Here you can search our series of working papers, dating back to 1983. These papers use data from our four cohort studies and cover a wide range of topics, from social inequalities and mobility, to physical health, education and cognitive development. Other papers in the series seek to improve the practice of longitudinal research. At the present time, we are only able to accept papers if at least one author is a member of the CLS research team. Some of the working papers below will subsequently have been published in peer-reviewed journals.
For more information about our working papers series, please email us at firstname.lastname@example.org.
This CLS working paper aims to (i) describe the weight status trajectories from childhood to mid-adulthood and (ii) investigate the influence of maternal and paternal body mass index (BMI) on offspring’s trajectories in the 1970 British Cohort Study (BCS70).
This CLS working paper uses data from the 1970 British Cohort Study (BCS70) to analyse the changing role of religion on cohort member over their life course.
This CLS working paper addresses the help that parents give their children in the job market such as internships and other similar employment opportunities. It provides insight into whether the strong link between parental socio-economic background and the individual’s own economic success can be explained in part by the fact that parents assist their children to get jobs.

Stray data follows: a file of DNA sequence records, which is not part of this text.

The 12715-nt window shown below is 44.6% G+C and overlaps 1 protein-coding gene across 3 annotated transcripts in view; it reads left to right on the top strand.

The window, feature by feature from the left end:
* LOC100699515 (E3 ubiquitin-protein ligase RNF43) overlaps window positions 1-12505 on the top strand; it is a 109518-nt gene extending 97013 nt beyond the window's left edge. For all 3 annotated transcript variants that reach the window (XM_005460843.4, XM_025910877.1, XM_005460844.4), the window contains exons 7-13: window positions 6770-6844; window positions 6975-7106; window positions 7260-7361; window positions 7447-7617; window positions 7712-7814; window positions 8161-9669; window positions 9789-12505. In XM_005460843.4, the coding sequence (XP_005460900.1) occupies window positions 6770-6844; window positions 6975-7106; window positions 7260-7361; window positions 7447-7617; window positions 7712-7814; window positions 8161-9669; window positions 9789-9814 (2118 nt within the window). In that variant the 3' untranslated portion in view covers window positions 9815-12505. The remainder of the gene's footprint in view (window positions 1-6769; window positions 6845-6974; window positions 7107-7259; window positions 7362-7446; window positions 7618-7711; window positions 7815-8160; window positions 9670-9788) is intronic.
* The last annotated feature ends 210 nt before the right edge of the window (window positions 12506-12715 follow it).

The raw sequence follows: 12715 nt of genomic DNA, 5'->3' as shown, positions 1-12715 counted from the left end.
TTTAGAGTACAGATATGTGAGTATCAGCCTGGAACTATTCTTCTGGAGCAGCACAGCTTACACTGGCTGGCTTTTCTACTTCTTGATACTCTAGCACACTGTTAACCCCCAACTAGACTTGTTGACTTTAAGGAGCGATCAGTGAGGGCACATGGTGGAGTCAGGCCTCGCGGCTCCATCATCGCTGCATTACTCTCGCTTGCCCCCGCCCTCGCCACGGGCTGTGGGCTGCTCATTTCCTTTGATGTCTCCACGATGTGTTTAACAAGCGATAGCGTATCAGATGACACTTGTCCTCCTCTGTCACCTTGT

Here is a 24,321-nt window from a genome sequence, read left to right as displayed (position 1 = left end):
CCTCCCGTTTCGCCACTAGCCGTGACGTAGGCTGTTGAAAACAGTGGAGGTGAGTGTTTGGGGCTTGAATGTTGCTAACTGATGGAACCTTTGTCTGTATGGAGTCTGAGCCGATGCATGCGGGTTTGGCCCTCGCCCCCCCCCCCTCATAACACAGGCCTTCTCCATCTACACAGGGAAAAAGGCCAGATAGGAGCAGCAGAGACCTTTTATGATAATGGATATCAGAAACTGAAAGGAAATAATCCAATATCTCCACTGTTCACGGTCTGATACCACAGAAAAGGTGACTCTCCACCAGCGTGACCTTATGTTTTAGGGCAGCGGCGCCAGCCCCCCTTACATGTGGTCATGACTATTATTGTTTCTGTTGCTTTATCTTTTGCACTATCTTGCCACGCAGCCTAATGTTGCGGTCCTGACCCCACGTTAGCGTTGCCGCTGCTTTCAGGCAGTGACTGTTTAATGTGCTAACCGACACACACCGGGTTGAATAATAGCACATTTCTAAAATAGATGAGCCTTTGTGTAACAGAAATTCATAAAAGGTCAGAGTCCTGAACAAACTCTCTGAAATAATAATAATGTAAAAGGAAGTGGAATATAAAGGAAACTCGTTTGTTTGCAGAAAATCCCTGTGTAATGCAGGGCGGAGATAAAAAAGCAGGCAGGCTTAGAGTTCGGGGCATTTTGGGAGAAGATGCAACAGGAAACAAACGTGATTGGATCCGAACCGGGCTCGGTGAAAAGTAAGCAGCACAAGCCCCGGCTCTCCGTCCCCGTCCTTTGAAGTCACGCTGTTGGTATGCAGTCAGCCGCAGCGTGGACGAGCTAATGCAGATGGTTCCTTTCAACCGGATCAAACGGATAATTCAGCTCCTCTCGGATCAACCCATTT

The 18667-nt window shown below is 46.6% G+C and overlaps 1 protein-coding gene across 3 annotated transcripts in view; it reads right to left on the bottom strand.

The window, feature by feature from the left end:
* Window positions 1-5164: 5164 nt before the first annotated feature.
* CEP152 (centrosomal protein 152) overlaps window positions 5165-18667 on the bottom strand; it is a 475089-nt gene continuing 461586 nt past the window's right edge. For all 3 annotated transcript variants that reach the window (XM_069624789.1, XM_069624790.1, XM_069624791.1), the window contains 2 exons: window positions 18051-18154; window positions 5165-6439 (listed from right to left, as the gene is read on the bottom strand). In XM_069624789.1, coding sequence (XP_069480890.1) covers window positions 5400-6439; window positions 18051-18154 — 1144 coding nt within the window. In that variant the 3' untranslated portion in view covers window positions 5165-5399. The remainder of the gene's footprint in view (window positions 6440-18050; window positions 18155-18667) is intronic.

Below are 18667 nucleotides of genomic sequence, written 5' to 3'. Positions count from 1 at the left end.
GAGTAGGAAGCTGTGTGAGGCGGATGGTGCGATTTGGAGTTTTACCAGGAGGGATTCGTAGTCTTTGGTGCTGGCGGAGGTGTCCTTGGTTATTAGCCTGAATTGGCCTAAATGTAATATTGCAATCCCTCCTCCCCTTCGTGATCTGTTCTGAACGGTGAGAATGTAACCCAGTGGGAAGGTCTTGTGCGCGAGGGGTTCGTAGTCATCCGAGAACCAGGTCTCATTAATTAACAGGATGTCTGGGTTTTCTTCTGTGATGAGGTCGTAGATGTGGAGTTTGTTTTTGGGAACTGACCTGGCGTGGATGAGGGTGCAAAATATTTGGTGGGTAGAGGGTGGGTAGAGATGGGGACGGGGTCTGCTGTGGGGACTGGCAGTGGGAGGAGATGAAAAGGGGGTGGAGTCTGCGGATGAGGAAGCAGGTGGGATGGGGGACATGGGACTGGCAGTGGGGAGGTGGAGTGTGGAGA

The paper uses data from the 1970 British Cohort Study Age 42 Sweep.
Vicky Cross examines the hypothesis that the employment gap between men and women has narrowed significantly in recent decades, leading to more ‘symmetrical’ families: ie where men and women’s roles are much more equal.
Using British longitudinal data collected during the first twelve years of the 21st century, the paper explores how the sharing of domestic duties and childcare responsibilities has changed among the same families between 2000 – 2012. Specifically, we address
Keywords: BCS70, gender equality, domestic duties, child-care, social class.
Tarek Mostafa examines respondents’ behaviour when consenting to link their own records and when consenting to link those of their children. The paper develops and tests a number of hypothesised mechanisms of consent, some of which were not explored in the past. The hypotheses cover: parental pride, privacy concerns, loyalty to the survey, pre-existing relations with the agency holding the data, and interviewer effects. The exercise uses data from the Millennium Cohort Study to analyse the correlates of consent in multiple domains (i.e. linkage of education, health and economic records). It relies on a multivariate probit approach to model the different consent outcomes, and uses fixed and random effects specifications to estimate the effects of interviewers.